Thursday, March 17, 2022


Pandemic writing

I (Donis) can relate to Barbara's feeling of discombobulation at not having a deadline to face down. Since The Old Buzzard Had It Coming, my first mystery, was published in 2005, I've faithfully produced about one book a year, all of which were accepted and published – until my publisher changed at the almost same time the dreaded pandemic hit in 2020. AND I had just launched a new series set in Hollywood during the silent movie era of the 1920s.

The first Hollywood book, The Wrong Girl,  came out only weeks before the shutdown. The publication date for the second, Valentino Will Die, was pushed back six months as the pandemic ground on. I turned in the third, The Beasts of Hollywood, almost a year ago.

It has yet to be accepted. Or rejected. A few weeks ago, the acquisitions editor, whom I've known and admired for years, finally sent me a note asking forgiveness for being so slow and assuring me that though she hadn't read the MS yet, she'd get to it as soon as she could. Apparently the publishing industry is suffering its own bout of discombobulation.  

So here I am, in publishing limbo. 

I've done preliminary work on another Hollywood book, but I've gotten so many emails from readers who asked if I'd write another Alafair Tucker mystery (my original series) that I've spent most of the past contract-less year working on an eleventh Alafair.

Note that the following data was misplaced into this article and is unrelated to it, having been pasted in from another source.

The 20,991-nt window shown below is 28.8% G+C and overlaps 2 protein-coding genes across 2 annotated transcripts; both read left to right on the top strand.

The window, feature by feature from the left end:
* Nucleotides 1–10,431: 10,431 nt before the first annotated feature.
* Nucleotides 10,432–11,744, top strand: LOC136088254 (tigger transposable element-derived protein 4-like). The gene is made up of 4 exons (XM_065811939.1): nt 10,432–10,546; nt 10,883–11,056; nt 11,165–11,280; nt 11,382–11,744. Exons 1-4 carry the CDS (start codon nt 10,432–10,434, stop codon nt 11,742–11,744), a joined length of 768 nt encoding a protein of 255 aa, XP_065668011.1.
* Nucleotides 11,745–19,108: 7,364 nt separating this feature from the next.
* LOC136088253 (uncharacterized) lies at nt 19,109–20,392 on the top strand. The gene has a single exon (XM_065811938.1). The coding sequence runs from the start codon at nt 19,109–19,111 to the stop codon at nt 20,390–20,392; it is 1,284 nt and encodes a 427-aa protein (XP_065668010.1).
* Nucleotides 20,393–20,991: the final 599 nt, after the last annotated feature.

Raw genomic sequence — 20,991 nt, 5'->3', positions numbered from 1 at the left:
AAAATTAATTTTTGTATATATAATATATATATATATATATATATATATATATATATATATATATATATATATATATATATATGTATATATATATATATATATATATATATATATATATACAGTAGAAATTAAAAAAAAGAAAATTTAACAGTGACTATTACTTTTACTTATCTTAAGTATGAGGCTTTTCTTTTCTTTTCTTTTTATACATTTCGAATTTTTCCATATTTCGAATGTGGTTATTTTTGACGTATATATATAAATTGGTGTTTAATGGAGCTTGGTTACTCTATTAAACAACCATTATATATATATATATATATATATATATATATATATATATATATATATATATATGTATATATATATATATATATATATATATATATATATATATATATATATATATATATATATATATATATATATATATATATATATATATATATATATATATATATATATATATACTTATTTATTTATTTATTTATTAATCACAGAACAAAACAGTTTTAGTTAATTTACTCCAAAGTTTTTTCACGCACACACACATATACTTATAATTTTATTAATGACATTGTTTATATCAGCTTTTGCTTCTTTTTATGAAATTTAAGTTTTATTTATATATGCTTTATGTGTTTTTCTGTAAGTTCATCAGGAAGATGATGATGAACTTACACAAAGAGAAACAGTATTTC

It's hard. I'm using my work-in-progress to fictionalize a really problematic theme that has run through my life – racism. The new book is part of a long-running series set in Oklahoma, with established characters and situations. The series began in 1912 and moved forward year by year, and  I've now reached 1921, the year of the Tulsa Race Massacre. It's also the year that the KKK had a horrifying resurgence in Oklahoma. I can't pretend like nothing happened. When I write I always wonder if I can make the book as good as the one I have in my head, and this one is particularly scary. Can I do it justice?

I feel like if I can pull it off, the book could tell an important tale. But I'm doing this hard work basically on spec. When I finish it to my own satisfaction, I have no idea how I'll be able to get it published. After nearly twenty years, I feel like I'm back at square one.

I'm not complaining, really (Well, maybe a little) At least I have a publishing track record and I will get this story told one way or another.


Charlotte Hinger said...

Donis, I can certainly relate to the "in limbo" feeling. I like deadlines and goals. Our whole country is in such a strange position right now.

Arthur Kerns said...

Wow, I thought I was the only one having issues with getting my next manuscript published. My answer, keep writing, and I now have a backlog of three manuscripts in progress. Good article.

Donis Casey said...

Thanks, Charlotte and Art! And keep writing is all I know to do at this point.